**4.2. The local temperature distribution function**

In order to estimate the amount of evolution in the number of clusters, one
obviously needs a reliable estimate of the number of clusters at
*z* ~ 0. This already is not so easy and is a serious limitation.
The estimation of the local temperature distribution function of X-ray
clusters
can be achieved from a sample of X-ray selected clusters for which the
selection function is known, and for which temperatures are
available. Until recently, the standard reference sample was the
Henry and Arnaud sample
(1991),
based on 25 clusters selected in the 2. - 10. keV band. The ROSAT
satellite has since provided better quality samples of X-ray clusters, like
the RASS and the BCS sample, containing several hundred of clusters.
Temperature information is still lacking for most of clusters in these
samples and therefore such clusters samples do not allow yet to improve
estimations of the TDF in practice. We have
therefore constructed a sample of X-ray clusters, by selecting all X-ray
clusters with a flux above
2.210^{-11} erg/s/cm^{2} with | *b*| > 20. Most
of the clusters come from the Abell XBACS sample, to which some non-Abell
clusters were added. The completeness was estimated by comparison with the
RASS and the BCS and found to be of the order of 85%. This sample
comprises 50
clusters, which makes it the largest one available for measuring the TDF
at the time it was published. The inferred TDF is in very good agreement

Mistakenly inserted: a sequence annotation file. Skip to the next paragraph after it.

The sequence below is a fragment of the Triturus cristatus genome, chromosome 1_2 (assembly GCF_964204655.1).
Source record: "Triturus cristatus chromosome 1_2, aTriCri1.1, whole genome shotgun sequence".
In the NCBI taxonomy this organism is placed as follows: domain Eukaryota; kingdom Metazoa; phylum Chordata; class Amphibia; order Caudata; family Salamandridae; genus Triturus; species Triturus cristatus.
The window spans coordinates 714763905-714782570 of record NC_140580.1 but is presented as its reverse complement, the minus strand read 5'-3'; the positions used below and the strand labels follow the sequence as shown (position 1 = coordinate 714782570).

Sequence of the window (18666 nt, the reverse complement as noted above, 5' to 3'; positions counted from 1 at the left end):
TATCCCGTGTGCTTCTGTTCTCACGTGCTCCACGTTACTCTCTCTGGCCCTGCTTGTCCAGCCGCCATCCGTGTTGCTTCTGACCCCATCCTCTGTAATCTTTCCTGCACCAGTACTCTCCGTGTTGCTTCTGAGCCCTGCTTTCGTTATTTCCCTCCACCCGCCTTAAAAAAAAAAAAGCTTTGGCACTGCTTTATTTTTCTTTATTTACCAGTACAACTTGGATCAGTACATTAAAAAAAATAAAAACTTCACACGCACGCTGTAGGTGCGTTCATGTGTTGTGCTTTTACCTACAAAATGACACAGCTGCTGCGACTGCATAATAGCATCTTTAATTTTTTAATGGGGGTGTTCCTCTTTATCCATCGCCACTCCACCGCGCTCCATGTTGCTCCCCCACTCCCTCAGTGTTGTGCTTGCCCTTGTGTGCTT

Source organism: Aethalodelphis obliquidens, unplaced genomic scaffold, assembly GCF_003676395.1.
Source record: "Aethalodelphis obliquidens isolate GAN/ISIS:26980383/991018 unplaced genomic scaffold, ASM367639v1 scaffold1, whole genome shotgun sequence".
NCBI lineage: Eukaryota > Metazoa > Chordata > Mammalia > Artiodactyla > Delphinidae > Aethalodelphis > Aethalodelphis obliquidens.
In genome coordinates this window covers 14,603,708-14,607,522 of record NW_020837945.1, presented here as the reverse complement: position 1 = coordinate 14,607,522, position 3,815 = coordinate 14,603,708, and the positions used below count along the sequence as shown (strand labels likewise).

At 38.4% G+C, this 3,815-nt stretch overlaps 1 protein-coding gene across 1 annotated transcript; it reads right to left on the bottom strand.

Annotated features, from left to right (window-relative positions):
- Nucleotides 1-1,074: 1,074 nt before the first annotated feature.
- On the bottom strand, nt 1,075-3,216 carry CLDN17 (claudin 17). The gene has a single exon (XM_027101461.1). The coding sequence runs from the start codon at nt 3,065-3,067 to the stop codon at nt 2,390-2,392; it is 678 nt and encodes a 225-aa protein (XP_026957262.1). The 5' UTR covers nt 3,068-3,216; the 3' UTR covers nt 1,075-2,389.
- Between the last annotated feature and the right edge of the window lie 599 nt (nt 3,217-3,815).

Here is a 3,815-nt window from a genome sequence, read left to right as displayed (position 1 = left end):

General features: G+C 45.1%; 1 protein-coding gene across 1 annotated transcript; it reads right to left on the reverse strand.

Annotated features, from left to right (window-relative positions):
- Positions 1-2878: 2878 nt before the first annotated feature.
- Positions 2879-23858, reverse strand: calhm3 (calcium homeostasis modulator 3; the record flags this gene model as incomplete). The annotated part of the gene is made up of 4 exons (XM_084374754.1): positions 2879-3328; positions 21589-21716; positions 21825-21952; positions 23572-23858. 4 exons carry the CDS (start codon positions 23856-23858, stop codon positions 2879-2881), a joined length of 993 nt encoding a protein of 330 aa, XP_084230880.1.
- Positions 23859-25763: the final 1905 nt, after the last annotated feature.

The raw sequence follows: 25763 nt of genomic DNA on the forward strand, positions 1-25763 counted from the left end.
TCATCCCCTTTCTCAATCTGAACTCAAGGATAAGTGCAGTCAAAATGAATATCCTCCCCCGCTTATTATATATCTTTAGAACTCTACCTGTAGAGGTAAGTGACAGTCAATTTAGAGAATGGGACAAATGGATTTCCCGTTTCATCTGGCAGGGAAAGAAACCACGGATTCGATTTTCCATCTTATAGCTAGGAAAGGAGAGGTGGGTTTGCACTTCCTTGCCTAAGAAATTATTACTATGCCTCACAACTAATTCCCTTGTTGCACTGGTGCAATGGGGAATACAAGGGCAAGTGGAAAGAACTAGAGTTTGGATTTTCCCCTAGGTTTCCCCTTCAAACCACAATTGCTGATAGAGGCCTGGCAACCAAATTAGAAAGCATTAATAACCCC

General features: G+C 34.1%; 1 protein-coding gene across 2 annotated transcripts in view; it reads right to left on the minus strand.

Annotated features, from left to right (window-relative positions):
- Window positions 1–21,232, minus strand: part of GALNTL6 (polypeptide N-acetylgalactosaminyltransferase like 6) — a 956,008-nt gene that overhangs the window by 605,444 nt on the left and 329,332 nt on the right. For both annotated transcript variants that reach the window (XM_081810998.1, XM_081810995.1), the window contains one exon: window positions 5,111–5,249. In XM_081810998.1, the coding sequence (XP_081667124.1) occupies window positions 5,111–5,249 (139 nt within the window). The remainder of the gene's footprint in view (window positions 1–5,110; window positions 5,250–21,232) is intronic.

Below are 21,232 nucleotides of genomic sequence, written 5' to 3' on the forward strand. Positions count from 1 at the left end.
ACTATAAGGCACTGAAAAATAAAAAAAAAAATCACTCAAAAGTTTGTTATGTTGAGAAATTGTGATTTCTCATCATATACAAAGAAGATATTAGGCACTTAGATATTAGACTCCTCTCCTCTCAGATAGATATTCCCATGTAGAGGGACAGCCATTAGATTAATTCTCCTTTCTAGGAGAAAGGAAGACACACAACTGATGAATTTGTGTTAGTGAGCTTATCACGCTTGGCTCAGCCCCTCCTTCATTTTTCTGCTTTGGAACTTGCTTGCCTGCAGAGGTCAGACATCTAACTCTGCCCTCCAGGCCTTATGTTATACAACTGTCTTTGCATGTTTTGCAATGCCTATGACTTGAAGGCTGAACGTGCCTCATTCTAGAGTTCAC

with the TDF derived
from the BCS luminosity function or from more recent comprehensive
survey
(Reiprich and
Böhringer, 2002)
(with ~ 65 clusters). The abundance of clusters is higher than
derived from the Henry and Arnaud sample as given by
Eke et al. (1998)
for instance. It is in good agreement with
Markevitch (1998)
for clusters with
*T* > 4 keV, but is slightly higher for clusters with *T* ~
3 keV. The power
spectrum of fluctuations can be normalized from the abundance of clusters,
leading to
_{8} =
_{c} = 0.6
(using PS formula) for
_{m} = 1 and
to _{c} = 0.7
for _{m} =
0.35 corresponding to
_{8} = 0.96 for
a *n* = - 1.5 power
spectrum index (contrary to a common mistake the cluster abundance does not
provide an unique normalization for
_{8} in low
density models, but on a scale ~ ^{-3}
(_{m})^{1/2} 8*h*^{-1}Mpc),
consistent with recent estimates based on optical analysis of galaxy
clusters
(Girardi et al., 1998)
and weak lensing measurements
(Van Waerbeke et al.,
2002).